All examples below assume you’re using Python 2. To run them under Python 3, you should replace all the "strings" expressions by b"byte strings".


A database consists in a directory containing a set of files, which is represented in Python by the sophia.Database class. Databases are opened and closed respectively with the Database.open() and Database.close() methods:

import sophia

# create the object
db = sophia.Database()

# open the database, creating it if it does'nt exist yet.

# close it

Database objects are implicitly closed when they go out of scope, but you should not rely on this behaviour, and always close them explicitly when you’re done with them.

Database-related errors all raise a sophia.Error exception. You can catch it with typical try... except... finally statements:

db = sophia.Database()
    # do something with `db`
except sophia.Error as e:
    print("Error: %s" % e)
    db.close() # this has no effect if the db is not opened

The sophia.Database object only deals with bytes (named str under Python 2, bytes in Python 3). Transparent data serialization is done by the sophia.ObjectDatabase class, for which see below.

Storing and deleting records

Records are added with the Database.set() method, and deleted with Database.delete():

# create a database
db = sophia.Database()

# add some records
db.set("Audrey Hepburn", "Breakfast at Tiffany's")
db.set("Grace Kelly", "To Catch a Thief")

# update a record
db.set("Audrey Hepburn", "War and Peace")

# delete a record
db.delete("Audrey Hepburn")

When using these functions, database modifications are performed atomically, which adds some overhead. If you want to store several records at once, you can use explicit transactions. The added items will then be kept into memory until the transaction is committed or aborted, at which time they will be saved or left away, respectively. If a transaction is not committed and the underlying database object is closed, all modifications will be lost.

Transactions are really easy to perform:

# start a transaction

# add some items, remove some others
db.set("Scarlett Johansson", "The Black Dahlia")
db.set("Uma Thurman", "Pulp Fiction")
db.delete("Grace Kelly")

# save the changes

# make another transaction
db.set("Nicole Kidman", "Shakespeare in Love")
db.set("Gwyneth Paltrow", "Dogville")

# oops, interverted the films names, so abort the transaction

Retrieving records

Records can be retrieved by using the Database.get() method, and checked for existence with the Database.contains() method.

>>> db.get("Scarlett Johansson")
"The Black Dahlia"
>>> db.contains("Scarlett Johansson")
>>> db.contains("Nicole Kidman") # we just aborted the transaction up there

If a second argument is given to Database.get(), it will be returned as value if the key is not in the database. The default is to return None when a key is missing.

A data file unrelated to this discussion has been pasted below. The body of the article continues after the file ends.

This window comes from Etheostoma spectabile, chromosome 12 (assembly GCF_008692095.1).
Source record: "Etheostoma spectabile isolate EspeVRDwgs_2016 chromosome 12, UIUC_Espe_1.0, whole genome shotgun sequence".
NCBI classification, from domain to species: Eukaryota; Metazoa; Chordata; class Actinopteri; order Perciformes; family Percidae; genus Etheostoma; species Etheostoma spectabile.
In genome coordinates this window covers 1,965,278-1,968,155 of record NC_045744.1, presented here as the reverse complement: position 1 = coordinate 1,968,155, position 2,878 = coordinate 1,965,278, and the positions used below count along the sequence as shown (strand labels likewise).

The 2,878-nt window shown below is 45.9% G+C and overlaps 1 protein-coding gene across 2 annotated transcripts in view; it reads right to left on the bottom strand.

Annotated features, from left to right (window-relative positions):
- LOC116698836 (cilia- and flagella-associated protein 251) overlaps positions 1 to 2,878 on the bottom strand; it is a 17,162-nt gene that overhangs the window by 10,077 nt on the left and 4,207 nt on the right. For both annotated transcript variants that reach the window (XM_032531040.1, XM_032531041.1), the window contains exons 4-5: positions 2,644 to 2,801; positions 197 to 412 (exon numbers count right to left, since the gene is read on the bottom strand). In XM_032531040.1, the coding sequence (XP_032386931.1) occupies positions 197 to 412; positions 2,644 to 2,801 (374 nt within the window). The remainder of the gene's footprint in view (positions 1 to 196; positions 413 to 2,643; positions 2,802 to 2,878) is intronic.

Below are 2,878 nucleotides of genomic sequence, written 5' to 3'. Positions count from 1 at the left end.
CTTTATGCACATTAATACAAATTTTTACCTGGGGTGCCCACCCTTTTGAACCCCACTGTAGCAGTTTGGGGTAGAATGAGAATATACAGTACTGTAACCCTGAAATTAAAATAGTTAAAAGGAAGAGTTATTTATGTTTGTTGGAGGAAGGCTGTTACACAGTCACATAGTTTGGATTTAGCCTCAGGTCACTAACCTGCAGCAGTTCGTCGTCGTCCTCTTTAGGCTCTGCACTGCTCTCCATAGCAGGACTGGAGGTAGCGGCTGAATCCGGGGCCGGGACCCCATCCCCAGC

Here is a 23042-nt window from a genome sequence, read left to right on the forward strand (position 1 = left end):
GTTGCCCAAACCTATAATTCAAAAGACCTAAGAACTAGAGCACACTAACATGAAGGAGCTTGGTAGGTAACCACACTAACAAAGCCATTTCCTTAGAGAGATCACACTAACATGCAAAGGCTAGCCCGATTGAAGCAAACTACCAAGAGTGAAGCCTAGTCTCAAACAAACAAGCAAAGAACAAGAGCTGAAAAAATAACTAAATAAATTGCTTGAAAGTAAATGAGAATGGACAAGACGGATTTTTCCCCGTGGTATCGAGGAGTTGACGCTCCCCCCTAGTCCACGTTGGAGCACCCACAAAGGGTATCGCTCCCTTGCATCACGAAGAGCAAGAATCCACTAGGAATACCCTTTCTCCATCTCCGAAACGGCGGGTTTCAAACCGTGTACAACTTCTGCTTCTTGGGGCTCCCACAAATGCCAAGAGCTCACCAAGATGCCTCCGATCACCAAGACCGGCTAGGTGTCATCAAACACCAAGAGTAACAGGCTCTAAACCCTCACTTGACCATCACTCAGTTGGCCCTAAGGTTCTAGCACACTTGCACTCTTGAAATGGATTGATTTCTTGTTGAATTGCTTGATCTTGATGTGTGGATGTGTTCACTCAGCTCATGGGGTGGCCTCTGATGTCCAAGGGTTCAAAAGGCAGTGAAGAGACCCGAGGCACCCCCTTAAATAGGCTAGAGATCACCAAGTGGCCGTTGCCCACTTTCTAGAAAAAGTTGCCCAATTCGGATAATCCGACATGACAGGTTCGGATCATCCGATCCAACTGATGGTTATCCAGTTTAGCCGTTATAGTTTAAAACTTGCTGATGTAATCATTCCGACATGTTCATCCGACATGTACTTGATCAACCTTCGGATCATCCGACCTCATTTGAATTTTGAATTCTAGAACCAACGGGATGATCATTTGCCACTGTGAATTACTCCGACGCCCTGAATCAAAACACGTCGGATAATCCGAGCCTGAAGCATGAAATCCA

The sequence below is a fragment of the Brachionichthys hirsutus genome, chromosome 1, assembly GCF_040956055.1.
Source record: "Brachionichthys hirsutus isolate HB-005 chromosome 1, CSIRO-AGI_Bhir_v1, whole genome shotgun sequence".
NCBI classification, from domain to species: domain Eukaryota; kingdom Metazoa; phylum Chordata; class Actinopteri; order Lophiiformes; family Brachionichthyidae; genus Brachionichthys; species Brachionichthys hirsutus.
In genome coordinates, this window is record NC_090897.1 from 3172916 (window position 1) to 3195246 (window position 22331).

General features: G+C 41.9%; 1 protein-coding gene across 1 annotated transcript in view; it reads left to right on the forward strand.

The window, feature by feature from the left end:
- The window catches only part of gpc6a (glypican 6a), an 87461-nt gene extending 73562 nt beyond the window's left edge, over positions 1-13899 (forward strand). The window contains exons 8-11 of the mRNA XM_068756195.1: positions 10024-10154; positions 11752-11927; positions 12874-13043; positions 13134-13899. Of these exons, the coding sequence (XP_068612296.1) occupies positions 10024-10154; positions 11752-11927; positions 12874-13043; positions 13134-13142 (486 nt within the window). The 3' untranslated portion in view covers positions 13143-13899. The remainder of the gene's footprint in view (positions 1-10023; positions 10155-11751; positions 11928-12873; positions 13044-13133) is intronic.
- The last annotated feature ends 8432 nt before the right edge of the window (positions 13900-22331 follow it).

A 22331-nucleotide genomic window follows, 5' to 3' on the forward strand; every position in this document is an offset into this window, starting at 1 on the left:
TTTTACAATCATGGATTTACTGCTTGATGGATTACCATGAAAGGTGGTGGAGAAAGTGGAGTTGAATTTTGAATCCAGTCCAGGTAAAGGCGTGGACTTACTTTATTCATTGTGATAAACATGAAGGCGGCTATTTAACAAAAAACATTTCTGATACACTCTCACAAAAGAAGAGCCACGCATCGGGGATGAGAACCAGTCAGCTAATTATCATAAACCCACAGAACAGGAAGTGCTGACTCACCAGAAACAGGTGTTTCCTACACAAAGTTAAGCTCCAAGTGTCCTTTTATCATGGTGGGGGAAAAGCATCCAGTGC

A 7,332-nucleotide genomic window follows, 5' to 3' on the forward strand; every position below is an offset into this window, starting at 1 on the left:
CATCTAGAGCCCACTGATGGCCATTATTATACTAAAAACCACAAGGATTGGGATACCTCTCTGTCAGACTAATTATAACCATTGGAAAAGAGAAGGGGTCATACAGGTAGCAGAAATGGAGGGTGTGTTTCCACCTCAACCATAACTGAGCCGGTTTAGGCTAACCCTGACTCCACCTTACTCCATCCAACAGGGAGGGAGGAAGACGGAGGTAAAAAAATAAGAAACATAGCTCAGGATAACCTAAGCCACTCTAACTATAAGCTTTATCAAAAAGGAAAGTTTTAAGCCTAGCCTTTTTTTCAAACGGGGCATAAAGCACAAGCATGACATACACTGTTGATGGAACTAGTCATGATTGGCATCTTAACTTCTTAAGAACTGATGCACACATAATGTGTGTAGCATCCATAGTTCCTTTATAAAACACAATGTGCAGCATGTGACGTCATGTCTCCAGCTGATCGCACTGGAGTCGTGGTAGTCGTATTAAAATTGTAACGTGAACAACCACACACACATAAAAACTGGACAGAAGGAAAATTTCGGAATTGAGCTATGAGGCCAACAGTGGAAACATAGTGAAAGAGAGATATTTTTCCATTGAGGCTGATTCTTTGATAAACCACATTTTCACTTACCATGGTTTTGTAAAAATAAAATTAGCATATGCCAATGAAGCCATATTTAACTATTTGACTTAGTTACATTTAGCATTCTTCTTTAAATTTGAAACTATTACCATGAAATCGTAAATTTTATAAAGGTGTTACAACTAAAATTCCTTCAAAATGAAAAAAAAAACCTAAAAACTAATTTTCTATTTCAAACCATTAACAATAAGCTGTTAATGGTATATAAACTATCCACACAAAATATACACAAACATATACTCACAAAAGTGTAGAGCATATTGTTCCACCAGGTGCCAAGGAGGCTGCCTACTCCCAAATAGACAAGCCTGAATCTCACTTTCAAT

>>> print(db.get("Gwyneth Paltrow"))
>>> db.get("Gwyneth Paltrow", "A perfect number")
"A perfect number"

Traversing records

Records can be traversed in order with the Database.iterkeys(), Database.itervalues(), or Database.iteritems() methods, which yield respectively the keys, the values, or the pairs of (key, value) in the database. These methods take two optional arguments: the key at which to start iterating (which need not necessarily exist in the database, in which case the next one, if any, is chosen instead), and the order in which the records should be traversed. Possible values for order are:

  • sophia.SPGT - increasing order (skipping the key, if it is equal)
  • sophia.SPGTE - increasing order (with key)
  • sophia.SPLT - decreasing order (skipping the key, if it is equal)
  • sophia.SPLTE - decreasing order (with key)

By default, iteration is done in lexicographical order, and starts at the very first key in the database, including it.

Here is, for example, how you would iterate over all the keys in a database starting with a given prefix, skipping the prefix itself (if it exists), and in lexicographical order:

import sophia, itertools

def iter_prefixes(db, prefix):
    cursor = db.iterkeys(prefix, sophia.SPGT)
    return itertools.takewhile(lambda key: key.startswith(prefix), cursor)

# create a database with some records to check this works
db = sophia.Database()
db.set("think", "")
db.set("thought", "")
db.set("thinking", "")
db.set("thinker", "")

At the prompt:

>>> list(iter_prefixes(db, "think"))
['thinker', 'thinking']

Storing rich objects

It is possible to store any kind of Python object in a database, as long as this object is serialisable. The class sophia.ObjectDatabase defines an interface for marshalling/unmarshalling data transparently. By default, it serialises objects (both keys and values) with the pickle module. If the shape of your data permits it, you may prefer to use the struct module. It is faster than pickle, and is language-independent (which means you can open the same database from C, Python, Lua, or what not, without pain), but on the other hand can only handle fixed-type data.